To ensure that this information is conveyed in a manner that remains clear, concise and not unnecessarily disruptive, the use of layered and just-in-time notices should be favored. However, it is important to note that the initial layer contain all of the key information needed for there to be an informed choice.

Record consents

Another requirement of the GDPR, found in Article 7, is that controllers “be able to demonstrate that the data subject has consented to processing of his or her personal data.” One way of doing this, according to the WP29, is to “keep a record of consent statements received, so [the controller] can show how consent was obtained, when consent was obtained and the information provided to the data subject at the time ... [and] also be able to show that the data subject was informed and the controller’s workflow met all relevant criteria for a valid consent.”

With that guidance in mind, and from a practical standpoint, consider keeping records of the following:

  • The name or other identifier of the data subject that consented;
  • The dated document, a timestamp, or note of when an oral consent was made;
  • The version of the consent request and privacy policy existing at the time of the consent; and,
  • The document or data capture form by which the data subject submitted his or her data.

Consent receipt mechanisms can be especially helpful in automatically generating such records. 

Manage consents and refresh as required

While the GDPR does not specify a time limit for how long consents will last, it has been inferred by many that the validity of consent could degrade over time, and the WP29 has recommended “as a best practice that consent should be refreshed at appropriate intervals.”

Pursuant to this recommendation, you may consider using tools that provide visibility into your organization’s various processing activities and how they change over time, allow for reminders to be set for refreshing consent at regular intervals, and that provide data subjects with the ability to directly control their consent preferences.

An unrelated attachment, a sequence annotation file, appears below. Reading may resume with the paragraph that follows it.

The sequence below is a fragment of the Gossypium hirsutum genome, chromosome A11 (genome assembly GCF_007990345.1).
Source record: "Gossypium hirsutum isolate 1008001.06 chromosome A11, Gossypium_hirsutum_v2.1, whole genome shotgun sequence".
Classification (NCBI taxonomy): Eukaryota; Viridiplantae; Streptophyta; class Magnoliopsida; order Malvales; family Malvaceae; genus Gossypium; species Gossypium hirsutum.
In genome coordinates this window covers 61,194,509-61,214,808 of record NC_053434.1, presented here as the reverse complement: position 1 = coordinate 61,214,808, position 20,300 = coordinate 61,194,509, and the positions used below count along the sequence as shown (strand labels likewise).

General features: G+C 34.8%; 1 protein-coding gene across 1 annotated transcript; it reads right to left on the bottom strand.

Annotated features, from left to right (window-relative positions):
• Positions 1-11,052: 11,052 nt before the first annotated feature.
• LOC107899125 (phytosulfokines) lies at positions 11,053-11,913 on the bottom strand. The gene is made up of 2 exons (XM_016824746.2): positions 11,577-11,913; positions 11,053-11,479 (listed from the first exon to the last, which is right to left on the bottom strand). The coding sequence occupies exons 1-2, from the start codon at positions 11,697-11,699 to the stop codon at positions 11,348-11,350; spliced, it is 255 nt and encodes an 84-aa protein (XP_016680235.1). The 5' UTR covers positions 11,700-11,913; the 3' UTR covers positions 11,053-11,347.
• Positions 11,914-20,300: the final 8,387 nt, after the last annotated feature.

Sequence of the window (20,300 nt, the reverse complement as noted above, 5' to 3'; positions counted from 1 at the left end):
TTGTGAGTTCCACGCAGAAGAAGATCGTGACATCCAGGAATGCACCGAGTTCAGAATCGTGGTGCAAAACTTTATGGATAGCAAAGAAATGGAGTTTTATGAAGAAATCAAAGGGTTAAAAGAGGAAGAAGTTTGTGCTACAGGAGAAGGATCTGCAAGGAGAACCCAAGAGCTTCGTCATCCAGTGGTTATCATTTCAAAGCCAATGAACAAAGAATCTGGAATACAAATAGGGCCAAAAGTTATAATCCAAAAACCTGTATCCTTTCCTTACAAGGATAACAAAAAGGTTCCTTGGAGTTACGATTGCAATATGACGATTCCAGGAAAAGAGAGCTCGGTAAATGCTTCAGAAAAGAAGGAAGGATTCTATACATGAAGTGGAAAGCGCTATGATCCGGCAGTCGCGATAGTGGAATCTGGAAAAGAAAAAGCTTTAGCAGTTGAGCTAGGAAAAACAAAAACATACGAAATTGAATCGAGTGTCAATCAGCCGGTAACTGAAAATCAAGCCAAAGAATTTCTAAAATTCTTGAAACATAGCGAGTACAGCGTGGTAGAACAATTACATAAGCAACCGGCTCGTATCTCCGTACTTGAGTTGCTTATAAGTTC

Set up a process for withdrawal

Under Article 7(3), data subjects have the right to withdraw consent at any time. Additionally, controllers must inform data subjects of this right prior to obtaining their consent, and make it as easy to withdraw consent as to give it. The latter gets particularly interesting when considering that in some contexts, consent may be obtained “through only one mouse-click, swipe or keystroke” and therefore “data subjects must, in practice, be able to withdraw that consent equally as easily” per the WP29.

For these reasons, when your organization considers relying on consent, you must at the same time consider processes for how easy withdrawal of that consent will be enabled. Perhaps this is accomplished using an online preference management tool, web-interface, unsubscribe link or phone call. Regardless, at the end of the day, it is a question of balance — if one mouse-click was all it took to consent, is it appropriate to require a phone call during business hours to withdraw that consent? Probably not. 

Synchronize your records

In a previous post, we discussed “combining and conquering” the GDPR. That is, how the work done to meet various GDPR requirements can be leveraged when addressing others. This same concept applies here — synchronize your consent records with other areas such as your records of processing or data subject requests to assist with compliance. Doing so, for example, will enable you to quickly trace a withdrawal back to a particular processing activity or data subject request that needs to be reviewed.